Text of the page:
But over the years I’ve learned to handle it with a different approach: owning my mistakes. Though at first, it proves the more painful option, I can promise you it saves so much unnecessary hurt in the long run.
The truth is I should have loved my mother better sooner. I was in the stronger position to love her well, and I didn’t.
While I can’t change the past, I am left with clear choices going forward. I can feel bad and the sadness will stay with me, or I can flip my mistakes into lessons for others.
You see, once you own a mistake, it no longer owns you.
God is a redeemer, and His redemptive nature extends into the deep caverns of our regrets and failures. When we bring our failures and regrets into the light, we find God’s redemptive love brings something beautiful out of the ashes.
Please allow my mistakes to be your instructor and love well while you can.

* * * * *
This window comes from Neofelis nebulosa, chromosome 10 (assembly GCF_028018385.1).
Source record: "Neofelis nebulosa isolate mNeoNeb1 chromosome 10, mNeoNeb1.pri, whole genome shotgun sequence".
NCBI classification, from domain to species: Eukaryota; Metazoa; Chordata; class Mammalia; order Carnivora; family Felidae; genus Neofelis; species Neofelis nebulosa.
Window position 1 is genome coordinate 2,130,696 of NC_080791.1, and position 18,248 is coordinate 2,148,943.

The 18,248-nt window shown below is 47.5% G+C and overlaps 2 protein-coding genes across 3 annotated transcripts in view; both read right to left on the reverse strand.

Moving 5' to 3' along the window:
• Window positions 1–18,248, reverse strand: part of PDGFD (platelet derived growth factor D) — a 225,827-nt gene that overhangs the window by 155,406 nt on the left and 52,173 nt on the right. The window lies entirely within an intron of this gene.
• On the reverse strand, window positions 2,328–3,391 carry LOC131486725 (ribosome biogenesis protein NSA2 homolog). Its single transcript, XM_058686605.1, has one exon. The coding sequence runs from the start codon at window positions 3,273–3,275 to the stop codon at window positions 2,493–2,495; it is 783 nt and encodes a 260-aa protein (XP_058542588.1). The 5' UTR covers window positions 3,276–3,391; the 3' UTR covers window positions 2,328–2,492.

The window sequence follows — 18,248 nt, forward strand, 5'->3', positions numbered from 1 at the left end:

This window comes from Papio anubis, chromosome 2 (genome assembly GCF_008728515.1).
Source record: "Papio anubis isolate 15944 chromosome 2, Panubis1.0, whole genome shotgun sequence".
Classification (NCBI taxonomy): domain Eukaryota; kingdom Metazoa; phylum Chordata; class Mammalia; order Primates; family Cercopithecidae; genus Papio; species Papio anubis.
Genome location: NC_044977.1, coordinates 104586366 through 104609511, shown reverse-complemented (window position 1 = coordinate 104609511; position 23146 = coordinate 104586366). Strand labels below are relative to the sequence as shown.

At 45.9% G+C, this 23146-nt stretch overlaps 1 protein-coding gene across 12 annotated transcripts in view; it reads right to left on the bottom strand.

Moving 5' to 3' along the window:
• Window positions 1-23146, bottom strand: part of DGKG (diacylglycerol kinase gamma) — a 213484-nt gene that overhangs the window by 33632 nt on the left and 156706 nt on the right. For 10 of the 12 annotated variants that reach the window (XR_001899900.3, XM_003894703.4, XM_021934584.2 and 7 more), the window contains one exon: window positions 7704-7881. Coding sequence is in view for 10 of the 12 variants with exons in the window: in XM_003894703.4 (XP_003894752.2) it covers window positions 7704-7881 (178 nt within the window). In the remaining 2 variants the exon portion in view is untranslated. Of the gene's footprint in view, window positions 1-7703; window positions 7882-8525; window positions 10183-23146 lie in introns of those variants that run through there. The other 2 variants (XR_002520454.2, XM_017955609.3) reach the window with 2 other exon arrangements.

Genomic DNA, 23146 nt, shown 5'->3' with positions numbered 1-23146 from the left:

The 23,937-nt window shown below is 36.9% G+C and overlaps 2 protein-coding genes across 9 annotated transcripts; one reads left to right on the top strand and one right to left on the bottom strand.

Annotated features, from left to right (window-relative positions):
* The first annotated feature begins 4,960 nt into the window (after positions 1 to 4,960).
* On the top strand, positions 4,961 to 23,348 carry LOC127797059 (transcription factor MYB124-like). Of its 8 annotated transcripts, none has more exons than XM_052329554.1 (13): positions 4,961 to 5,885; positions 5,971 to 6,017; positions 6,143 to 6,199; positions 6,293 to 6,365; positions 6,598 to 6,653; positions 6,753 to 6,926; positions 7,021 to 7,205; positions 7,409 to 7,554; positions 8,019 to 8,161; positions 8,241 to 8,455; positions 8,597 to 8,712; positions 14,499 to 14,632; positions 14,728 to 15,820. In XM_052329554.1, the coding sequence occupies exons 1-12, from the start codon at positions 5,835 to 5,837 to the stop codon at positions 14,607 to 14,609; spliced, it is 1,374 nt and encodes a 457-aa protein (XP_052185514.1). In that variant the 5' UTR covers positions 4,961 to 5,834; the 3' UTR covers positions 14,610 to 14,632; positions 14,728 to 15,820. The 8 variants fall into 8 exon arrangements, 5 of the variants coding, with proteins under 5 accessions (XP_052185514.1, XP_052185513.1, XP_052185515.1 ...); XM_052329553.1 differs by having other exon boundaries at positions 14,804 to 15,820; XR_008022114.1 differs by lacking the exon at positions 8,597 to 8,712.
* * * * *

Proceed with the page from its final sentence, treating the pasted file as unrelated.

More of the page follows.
Be kind while it is in your power.
Be generous in word and deed.
Look beyond the actions and search for God’s heart in the matter.
Have the hard talks. Extend olive branches. Reconcile. Own your part even if they refuse to own theirs.You will never regret kind words, warmth, or acts of generosity—but you will regret the love you never gave.
Love well, and you will live well—for love is our agent of transformation. Our heavenly Father, who is adamant in His love for us, is likewise adamant that we love one another.
There are so many people we now call enemies who are actually just hurting people who are desperate to be loved.
As followers of Christ, we do not have the option of not loving them. Loving one another is not merely a biblical suggestion. Jesus tells us, “This is my commandment, that you love one another as I have loved you” (John 15:12).
The last five words are the challenge for me: “…as I have loved you.”
Jesus is our pattern.
How different it all would have been if I had loved as Jesus loves me.